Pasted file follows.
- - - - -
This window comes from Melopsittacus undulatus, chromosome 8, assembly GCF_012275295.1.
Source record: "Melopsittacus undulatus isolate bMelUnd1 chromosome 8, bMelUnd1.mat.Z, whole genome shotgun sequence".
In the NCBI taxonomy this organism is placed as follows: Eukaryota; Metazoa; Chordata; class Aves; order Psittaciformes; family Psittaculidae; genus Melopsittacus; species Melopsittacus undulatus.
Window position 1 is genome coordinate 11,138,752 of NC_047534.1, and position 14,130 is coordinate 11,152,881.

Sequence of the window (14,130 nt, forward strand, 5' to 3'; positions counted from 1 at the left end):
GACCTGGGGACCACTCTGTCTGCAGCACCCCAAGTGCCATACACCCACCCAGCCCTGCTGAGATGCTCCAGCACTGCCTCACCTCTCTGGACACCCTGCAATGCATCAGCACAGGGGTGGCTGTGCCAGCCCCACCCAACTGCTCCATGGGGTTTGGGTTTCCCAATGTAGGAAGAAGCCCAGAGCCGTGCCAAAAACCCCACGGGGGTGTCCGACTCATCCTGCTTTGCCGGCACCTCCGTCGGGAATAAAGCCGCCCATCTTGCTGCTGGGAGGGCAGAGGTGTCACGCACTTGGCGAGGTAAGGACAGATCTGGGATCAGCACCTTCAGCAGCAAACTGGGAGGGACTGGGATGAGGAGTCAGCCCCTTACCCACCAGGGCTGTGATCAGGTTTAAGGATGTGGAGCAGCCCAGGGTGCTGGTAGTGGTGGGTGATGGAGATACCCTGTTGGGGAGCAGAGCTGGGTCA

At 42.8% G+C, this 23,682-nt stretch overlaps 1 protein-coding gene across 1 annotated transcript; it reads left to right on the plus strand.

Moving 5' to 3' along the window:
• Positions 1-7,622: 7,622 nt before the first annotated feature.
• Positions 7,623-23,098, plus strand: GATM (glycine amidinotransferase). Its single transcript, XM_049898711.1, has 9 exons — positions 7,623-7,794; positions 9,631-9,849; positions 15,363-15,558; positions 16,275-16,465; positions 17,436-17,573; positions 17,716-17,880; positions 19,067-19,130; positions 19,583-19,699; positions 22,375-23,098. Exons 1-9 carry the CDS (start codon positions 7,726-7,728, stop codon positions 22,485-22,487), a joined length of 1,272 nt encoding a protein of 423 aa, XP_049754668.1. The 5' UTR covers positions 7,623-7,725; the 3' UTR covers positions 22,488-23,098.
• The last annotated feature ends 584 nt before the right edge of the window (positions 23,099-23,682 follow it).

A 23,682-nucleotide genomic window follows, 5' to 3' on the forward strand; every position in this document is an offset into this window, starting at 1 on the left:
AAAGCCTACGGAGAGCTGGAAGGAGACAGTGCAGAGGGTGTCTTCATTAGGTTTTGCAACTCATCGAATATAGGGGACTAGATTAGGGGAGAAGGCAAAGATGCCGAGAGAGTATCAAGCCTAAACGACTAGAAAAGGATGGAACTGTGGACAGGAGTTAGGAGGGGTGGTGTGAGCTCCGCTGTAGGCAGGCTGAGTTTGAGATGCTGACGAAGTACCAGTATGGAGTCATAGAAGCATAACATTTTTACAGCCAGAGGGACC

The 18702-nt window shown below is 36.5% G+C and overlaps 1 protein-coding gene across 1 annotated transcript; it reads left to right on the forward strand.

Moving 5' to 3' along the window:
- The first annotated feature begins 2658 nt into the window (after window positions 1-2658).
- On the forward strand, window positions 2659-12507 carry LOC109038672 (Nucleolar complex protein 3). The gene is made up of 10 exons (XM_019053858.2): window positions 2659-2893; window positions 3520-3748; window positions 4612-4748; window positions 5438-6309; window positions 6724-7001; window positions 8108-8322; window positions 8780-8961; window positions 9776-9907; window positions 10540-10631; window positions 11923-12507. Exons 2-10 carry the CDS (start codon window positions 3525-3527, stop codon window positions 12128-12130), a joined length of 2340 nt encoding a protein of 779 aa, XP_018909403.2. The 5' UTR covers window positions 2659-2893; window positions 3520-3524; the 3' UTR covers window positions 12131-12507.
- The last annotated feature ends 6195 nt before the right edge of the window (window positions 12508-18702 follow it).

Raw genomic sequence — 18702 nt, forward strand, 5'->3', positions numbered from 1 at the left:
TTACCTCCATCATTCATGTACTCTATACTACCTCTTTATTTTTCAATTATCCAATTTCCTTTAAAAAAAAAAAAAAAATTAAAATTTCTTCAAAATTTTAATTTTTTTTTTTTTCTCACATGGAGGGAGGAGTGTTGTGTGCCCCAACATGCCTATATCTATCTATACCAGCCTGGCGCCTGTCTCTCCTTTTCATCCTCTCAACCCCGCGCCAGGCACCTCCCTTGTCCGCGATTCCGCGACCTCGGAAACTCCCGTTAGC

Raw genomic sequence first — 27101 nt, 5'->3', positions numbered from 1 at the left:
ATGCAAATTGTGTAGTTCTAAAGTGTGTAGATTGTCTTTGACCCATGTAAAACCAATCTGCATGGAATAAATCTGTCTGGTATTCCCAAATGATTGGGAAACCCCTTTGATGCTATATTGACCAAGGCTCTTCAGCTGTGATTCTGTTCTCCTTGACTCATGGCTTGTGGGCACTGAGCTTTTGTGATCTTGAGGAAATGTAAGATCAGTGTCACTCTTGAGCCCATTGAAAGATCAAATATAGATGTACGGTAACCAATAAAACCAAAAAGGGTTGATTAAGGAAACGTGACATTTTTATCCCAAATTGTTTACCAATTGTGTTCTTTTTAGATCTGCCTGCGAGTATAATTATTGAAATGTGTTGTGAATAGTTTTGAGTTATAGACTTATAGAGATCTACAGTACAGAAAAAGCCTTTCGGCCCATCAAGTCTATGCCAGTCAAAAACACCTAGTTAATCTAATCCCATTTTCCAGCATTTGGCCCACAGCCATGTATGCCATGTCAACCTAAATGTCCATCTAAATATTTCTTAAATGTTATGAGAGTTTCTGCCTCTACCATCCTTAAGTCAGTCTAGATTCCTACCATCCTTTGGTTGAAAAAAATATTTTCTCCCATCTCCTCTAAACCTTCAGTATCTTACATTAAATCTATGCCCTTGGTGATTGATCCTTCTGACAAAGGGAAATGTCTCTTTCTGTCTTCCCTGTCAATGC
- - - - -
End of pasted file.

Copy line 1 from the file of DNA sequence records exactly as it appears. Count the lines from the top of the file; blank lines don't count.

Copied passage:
This window comes from Melopsittacus undulatus, chromosome 8, assembly GCF_012275295.1.